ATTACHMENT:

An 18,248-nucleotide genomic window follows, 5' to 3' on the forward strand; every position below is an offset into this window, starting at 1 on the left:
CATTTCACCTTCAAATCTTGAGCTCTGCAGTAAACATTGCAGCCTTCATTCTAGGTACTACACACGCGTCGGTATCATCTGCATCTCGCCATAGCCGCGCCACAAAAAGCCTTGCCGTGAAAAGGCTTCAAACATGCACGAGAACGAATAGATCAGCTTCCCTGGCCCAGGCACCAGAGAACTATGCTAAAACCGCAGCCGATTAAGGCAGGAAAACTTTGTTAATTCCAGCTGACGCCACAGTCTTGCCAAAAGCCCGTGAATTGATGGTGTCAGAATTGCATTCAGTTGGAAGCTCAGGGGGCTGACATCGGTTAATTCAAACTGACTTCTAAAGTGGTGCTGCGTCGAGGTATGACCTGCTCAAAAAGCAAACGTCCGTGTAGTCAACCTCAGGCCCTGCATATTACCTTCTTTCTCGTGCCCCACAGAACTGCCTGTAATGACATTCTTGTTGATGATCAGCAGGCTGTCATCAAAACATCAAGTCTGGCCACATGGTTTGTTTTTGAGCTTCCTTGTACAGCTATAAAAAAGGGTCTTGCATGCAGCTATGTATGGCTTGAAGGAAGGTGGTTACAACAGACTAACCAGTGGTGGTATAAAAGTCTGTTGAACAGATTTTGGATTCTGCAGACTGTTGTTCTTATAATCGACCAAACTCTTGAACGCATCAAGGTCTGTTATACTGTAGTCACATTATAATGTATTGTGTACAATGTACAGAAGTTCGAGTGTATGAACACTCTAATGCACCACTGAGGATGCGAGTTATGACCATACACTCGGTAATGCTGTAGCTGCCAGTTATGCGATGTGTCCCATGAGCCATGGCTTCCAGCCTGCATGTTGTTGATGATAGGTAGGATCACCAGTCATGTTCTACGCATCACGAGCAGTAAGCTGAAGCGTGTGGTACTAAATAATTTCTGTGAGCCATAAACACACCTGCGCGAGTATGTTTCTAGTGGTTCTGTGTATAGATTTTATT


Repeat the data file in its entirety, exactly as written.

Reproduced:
An 18,248-nucleotide genomic window follows, 5' to 3' on the forward strand; every position below is an offset into this window, starting at 1 on the left:
CATTTCACCTTCAAATCTTGAGCTCTGCAGTAAACATTGCAGCCTTCATTCTAGGTACTACACACGCGTCGGTATCATCTGCATCTCGCCATAGCCGCGCCACAAAAAGCCTTGCCGTGAAAAGGCTTCAAACATGCACGAGAACGAATAGATCAGCTTCCCTGGCCCAGGCACCAGAGAACTATGCTAAAACCGCAGCCGATTAAGGCAGGAAAACTTTGTTAATTCCAGCTGACGCCACAGTCTTGCCAAAAGCCCGTGAATTGATGGTGTCAGAATTGCATTCAGTTGGAAGCTCAGGGGGCTGACATCGGTTAATTCAAACTGACTTCTAAAGTGGTGCTGCGTCGAGGTATGACCTGCTCAAAAAGCAAACGTCCGTGTAGTCAACCTCAGGCCCTGCATATTACCTTCTTTCTCGTGCCCCACAGAACTGCCTGTAATGACATTCTTGTTGATGATCAGCAGGCTGTCATCAAAACATCAAGTCTGGCCACATGGTTTGTTTTTGAGCTTCCTTGTACAGCTATAAAAAAGGGTCTTGCATGCAGCTATGTATGGCTTGAAGGAAGGTGGTTACAACAGACTAACCAGTGGTGGTATAAAAGTCTGTTGAACAGATTTTGGATTCTGCAGACTGTTGTTCTTATAATCGACCAAACTCTTGAACGCATCAAGGTCTGTTATACTGTAGTCACATTATAATGTATTGTGTACAATGTACAGAAGTTCGAGTGTATGAACACTCTAATGCACCACTGAGGATGCGAGTTATGACCATACACTCGGTAATGCTGTAGCTGCCAGTTATGCGATGTGTCCCATGAGCCATGGCTTCCAGCCTGCATGTTGTTGATGATAGGTAGGATCACCAGTCATGTTCTACGCATCACGAGCAGTAAGCTGAAGCGTGTGGTACTAAATAATTTCTGTGAGCCATAAACACACCTGCGCGAGTATGTTTCTAGTGGTTCTGTGTATAGATTTTATT